World Food Day 2015 – HI’s social food

October 16, 2015
Paty

HI is aware of the fact that undernourishment can affect young people and hinder them from realising their full potential. As a fundamental right, access to food can be offered to those who need it the most in a range of different ways. Because of this, HI’s approach to the global issue of rural poverty and hunger is a hands on one.

Keeping this reality in mind, in 2012, Hostelling International established its collaboration with myclimate, a charitable foundation that amplifies efforts for climate protection in order to achieve a low-carbon society. Since the start of the collaboration, with the help of travellers booking through our website, we have accomplished great things and we keep paving the way for sustainability and responsible tourism. Indeed, travellers are offered the opportunity to offset their carbon emissions by contributing to the HI Sustainability Fund, used to benefit projects in our network through the HI Sustainability Fund Competition, and also to donate towards three great social projects in China, Peru and Malawi. The three projects that HI decided to contribute to are related to food security and social protection.

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Photo by myclimate

Clean and Efficient Cooking and Heating Programme, China

While coal remains a fuel commonly used in China as a source of energy for households to cook, this project aims to reduct CO2 emissions by replacing traditional coal-burning stoves with biomass burning semi-gasifier stoves. Bearing in mind that the World Health Organization estimates a number of 420,000 annual premature deaths (in China alone) resulting in pollution exposures, this initiative supported by Hostelling International is a considerable improvement to the lives of many.

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Photo by myclimate

Qori Q’oncha – Improved Cook Stove Diffusion Programme, Peru

This programme seeks to replace unhealthy wood-burning ovens which cause respiratory problems, with efficient cookers. Materials are locally sourced and the cookers are designed to fit with local needs. The benefits of this project are important: they represent less working time to get the fuel, a reduction of CO2 emissions and protection of forests, which were cut down for firewood, and better health for local families, who no longer have to consume the noxious fumes of indoor smoke.

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Photo by myclimate

 Integrated Biomass Energy Conservation Project, Malawi

Cleaner and safer stoves are replacing the traditional stone wood-burning fire that is still being used by 90% of the households in Malawi for cooking. Respiratory diseases and deforestation being issues which aggressively affect the country, the new stoves create a wood consumption reduction of 50%, and for public health. The involvement of the community in the programme also allows the creation of jobs in rural areas.

Our efforts combined with those of our partners have helped in achieving impressive benefits to the environment and communities (and numbers keep growing every day!) since 2012:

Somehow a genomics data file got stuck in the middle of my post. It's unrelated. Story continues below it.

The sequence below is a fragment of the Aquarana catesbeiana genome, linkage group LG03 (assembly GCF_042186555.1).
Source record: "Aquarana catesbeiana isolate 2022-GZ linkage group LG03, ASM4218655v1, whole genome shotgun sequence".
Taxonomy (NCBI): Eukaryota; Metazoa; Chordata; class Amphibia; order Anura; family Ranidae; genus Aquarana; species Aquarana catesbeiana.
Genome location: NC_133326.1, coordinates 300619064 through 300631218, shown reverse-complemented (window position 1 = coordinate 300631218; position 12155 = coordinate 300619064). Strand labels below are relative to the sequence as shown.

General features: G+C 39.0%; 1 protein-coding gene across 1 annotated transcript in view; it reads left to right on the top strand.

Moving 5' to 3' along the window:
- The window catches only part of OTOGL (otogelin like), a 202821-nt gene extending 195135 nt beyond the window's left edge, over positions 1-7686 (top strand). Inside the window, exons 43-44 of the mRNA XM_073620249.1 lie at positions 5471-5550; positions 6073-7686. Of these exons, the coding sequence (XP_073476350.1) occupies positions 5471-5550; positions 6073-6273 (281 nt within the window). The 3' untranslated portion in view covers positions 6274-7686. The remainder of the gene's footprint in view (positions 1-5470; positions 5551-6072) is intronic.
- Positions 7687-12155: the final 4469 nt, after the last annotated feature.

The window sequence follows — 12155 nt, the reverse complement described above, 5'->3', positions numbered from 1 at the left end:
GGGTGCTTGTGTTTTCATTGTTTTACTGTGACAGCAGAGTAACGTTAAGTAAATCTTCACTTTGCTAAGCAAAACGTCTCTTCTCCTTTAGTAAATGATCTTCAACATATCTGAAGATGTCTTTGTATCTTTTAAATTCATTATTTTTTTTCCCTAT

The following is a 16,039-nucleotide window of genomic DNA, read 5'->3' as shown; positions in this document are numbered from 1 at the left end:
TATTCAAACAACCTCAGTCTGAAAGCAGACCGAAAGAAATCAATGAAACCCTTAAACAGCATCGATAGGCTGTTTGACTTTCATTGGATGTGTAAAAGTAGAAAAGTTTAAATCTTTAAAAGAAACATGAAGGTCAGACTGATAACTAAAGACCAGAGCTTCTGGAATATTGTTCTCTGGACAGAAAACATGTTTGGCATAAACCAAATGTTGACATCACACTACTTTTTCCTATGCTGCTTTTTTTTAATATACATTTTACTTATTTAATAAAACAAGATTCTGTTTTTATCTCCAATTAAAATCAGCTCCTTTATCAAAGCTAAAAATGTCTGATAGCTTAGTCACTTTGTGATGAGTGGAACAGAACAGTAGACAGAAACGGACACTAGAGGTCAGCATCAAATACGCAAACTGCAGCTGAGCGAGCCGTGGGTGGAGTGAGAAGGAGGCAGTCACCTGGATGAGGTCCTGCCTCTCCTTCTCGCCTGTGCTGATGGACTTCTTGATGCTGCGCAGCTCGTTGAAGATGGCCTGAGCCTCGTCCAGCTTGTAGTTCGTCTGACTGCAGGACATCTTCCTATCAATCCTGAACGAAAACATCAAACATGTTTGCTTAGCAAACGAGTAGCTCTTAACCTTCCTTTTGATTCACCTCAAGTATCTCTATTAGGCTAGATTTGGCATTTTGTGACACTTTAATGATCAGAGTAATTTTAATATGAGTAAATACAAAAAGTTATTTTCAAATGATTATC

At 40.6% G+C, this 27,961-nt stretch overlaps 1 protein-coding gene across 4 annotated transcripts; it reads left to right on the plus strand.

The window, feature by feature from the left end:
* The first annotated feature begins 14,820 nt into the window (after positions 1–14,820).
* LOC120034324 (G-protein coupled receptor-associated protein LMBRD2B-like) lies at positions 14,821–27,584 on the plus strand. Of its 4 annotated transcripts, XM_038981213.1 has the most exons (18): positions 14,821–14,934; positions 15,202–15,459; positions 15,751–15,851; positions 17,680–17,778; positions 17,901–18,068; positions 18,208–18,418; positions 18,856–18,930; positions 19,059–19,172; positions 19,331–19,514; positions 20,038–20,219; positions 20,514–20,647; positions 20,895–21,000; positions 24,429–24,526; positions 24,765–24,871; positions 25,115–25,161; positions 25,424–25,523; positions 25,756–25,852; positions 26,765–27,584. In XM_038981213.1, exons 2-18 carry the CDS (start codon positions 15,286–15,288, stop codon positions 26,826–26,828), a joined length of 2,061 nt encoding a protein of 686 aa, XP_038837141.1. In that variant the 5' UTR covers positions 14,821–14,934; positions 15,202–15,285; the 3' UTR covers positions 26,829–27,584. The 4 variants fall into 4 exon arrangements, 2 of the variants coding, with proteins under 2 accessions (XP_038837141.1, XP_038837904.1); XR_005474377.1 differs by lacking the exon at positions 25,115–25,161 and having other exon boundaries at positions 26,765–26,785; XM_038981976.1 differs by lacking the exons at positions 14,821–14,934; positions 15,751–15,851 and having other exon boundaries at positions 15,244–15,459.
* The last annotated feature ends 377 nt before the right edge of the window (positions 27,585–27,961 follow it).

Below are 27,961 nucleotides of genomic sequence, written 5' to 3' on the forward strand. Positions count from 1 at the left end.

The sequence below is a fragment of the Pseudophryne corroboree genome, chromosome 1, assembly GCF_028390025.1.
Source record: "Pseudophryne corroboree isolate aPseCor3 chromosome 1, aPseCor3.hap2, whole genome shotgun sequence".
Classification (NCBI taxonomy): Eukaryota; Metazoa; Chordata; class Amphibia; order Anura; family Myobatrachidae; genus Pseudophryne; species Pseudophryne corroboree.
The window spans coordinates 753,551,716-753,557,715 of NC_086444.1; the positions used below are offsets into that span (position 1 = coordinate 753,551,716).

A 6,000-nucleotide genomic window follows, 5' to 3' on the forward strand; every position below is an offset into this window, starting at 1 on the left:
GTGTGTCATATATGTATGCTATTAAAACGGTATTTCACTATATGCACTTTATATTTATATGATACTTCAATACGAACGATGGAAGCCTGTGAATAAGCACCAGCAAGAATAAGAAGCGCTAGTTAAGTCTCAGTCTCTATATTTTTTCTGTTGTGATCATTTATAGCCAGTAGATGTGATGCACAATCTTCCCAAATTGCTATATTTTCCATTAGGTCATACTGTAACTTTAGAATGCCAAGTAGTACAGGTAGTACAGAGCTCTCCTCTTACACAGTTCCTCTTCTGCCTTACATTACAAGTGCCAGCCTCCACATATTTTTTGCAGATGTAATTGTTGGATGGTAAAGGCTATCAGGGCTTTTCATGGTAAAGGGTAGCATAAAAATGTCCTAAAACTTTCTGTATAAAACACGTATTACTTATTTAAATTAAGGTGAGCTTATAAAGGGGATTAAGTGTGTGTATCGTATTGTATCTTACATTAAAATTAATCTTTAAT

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In addition to these projects focusing on the living conditions of populations and food security, some great initiatives have been put together by many of our hostels in order to have a hands-on approach to social protection and agriculture.

Urban and/or communal agriculture is one of the ways over sixty of our establishments across fifteen different countries have decided to foster social protection through food. Not only do these small plantations provide energy to those that need it, they also take small steps towards the prevention of urban heat islands and the lowering of carbon emissions in the food production chain.

Social protection is also a significant part of HI’s mission, and by giving an equal chance to travellers to see the world through inexpensive accommodation, HI wishes to foster the development of young travellers. It is also a motivation behind many volunteering projects linked to food and involving the community.

Photo by HI USA

Photo by HI USA

For example, the Cultural Kitchen is a curriculum-based educational program providing young students with a cross-cultural experience, during which they focus their studies on a certain country, before sharing a meal with international travellers, showing the results of their studies and spending a night in a hostel. That international connection through education and food is a way to promote inter-cultural understanding and to encourage students towards openness and acceptance of different people, regardless of social and cultural background. Existing at HI Chicago for 15 years, the Cultural Kitchen is opening its wings and is intended to expand to HI New York City. The programme’s anticipated reach is over 600 this year, including students, staff members and volunteers – an increasing number of young people aware of how cultural differences can benefit our society.

Whether it is by reading about innovative projects fostering food security, donating through our booking system, getting involved in taking care of one of our hostels’ gardens or participating in a programme promoting inter-cultural understanding through food, make sure that you take World Food Day 2015 as an occasion to become more aware of the importance that food (and food security) takes.

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